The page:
On May 4th, 1961, a group of thirteen civil rights activists from the Congress of Racial Equality (CORE) tried to test the importance of a recently passed Supreme Court decision. Boynton v. Virginia had set a precedent that it was unconstitutional to segregate interstate bus terminals, along with other transportation facilities. These activists, seven African-American and six Caucasian, traveled the East Coast and the southern United States in order to test local governments on how well they respected the rule of law by attempting to use “Whites-Only” restrooms, lunch spots, and waiting spaces. Their journey was one of bravery and justice but was met with much hate and violence. In the end, however, many see this as one of the great civil rights undertakings in American history. In honor of Martin Luther King Jr. Day, we look back on how some brave Americans used the bus industry as a way to stand up for what was right.
The activists started in Washington, DC, and traveled down through Virginia and North Carolina, hitting Richmond and Greensboro without much issue. Their first run-in with the law occurred in Charlotte, NC, where Joseph Perkins was arrested for sitting at a shoeshine stand that was for whites-only. This would be nothing compared to their next stop, however. On the very same day, John Lewis (who is now the Democratic Congressional representative of the 5th District of Georgia) and two other Freedom Riders were attacked as they attempted to enter a whites-only waiting room. They would continue on, but it wouldn’t be the first instance of violence they faced.
The Freedom Riders made their way into Atlanta on May 12th. Prior to arriving, Dr. King warned the brave Riders that they would be facing a major threat of violence as they went into the city, but they continued on. They faced bomb threats and mobs in Atlanta but were safe otherwise. However, once they reached Anniston, AL, the threat of death loomed. The first of the Freedom Riders’ buses were burned by an angry mob, mostly made up of Ku Klux Klan members, when its tires blew out. As they escaped, the mob beat them. The second bus arrived in Birmingham, AL, where another mob made up of Klansmen met them with violence as well. The Riders had to flee. Bull Connor, the police commissioner of Birmingham, hadn’t posted police to the bus station because, in his words, it was Mother’s Day.
The Riders journeyed on to Montgomery, AL. What was frequently seen as one of the hotbeds of racism in the South, the Riders knew that they were in for their greatest test. Their police escort abandoned them in the city, leaving them at the mercy of the crowd. The Riders were able to take refuge at the First Baptist Church, where Martin Luther King Jr. was leading a service as a call-to-action for racial equality. This infuriated the populace, as a mob rallied outside of the church. King had to call then-Attorney General Robert Kennedy to bring in federal marshals to reestablish the peace.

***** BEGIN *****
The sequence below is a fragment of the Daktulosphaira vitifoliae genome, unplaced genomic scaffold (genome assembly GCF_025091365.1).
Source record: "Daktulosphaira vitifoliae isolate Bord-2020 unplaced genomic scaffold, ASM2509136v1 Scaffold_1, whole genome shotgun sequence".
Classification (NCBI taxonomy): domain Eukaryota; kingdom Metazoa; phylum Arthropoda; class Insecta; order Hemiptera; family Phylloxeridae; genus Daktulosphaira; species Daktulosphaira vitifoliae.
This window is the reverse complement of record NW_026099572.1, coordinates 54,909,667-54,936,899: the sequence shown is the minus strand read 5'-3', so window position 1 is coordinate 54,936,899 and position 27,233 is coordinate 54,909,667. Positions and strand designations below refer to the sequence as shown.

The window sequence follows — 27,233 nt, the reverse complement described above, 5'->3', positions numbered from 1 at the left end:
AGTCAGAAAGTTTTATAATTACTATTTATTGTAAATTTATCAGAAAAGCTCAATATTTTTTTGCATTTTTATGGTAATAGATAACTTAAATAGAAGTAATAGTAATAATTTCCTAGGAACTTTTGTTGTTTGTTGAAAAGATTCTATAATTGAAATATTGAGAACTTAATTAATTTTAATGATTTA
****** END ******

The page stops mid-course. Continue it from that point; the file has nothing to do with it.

Finally, the Riders left Alabama and made way for Jackson. MS. Here, several hundred supporters greeted the group and it seemed that their struggles may have been at an end. However, those who attempted to use the whites-only restrooms at this stop were arrested and sent to Parchman State Penitentiary, a maximum-security location. During their hearing, the sitting judge turned to the wall rather than listen to the Riders’ defenses. They were sentenced to thirty days in jail.
At the time, some were worried that this meant that racism won; that the South was doomed to be divided on the color of one’s skin. However, more and more Riders joined the effort. They too were jailed, but it did not dissuade these new Riders. In the fall of 1961, the Interstate Commerce Commission, after intense pressure from President Kennedy, issued regulations officially prohibiting segregation in these travel stations. The Riders were finally successful.
iLIKEBUS honors the sacrifices of these brave people. They chose to use the bus industry due to its wide appeal and diverse audience, knowing that they wanted to turn it into a symbol of the inclusiveness that this country should have. iLIKEBUS will always do its best to live up to that example and be a bus ticketing company for the people of America. Your service is always our first priority and we hope to continue to be an example in the bus ticketing industry.
If you are interested in the Freedom Riders and want to learn more about the individual Riders, please visit http://www.pbs.org/wgbh/americanexperience/features/meet-players-freedom-riders/.
About the author:
Carter Nordike is the Social Media Specialist at iLIKEBUS. Carter graduated with his B.A. in English from the University of Mary Washington. He enjoys the colder seasons but is getting pretty fed up with weather right now due to a lack of snow, and is wishing for sunnier days. If you have any questions or concerns about a blog post, please email him at firstname.lastname@example.org.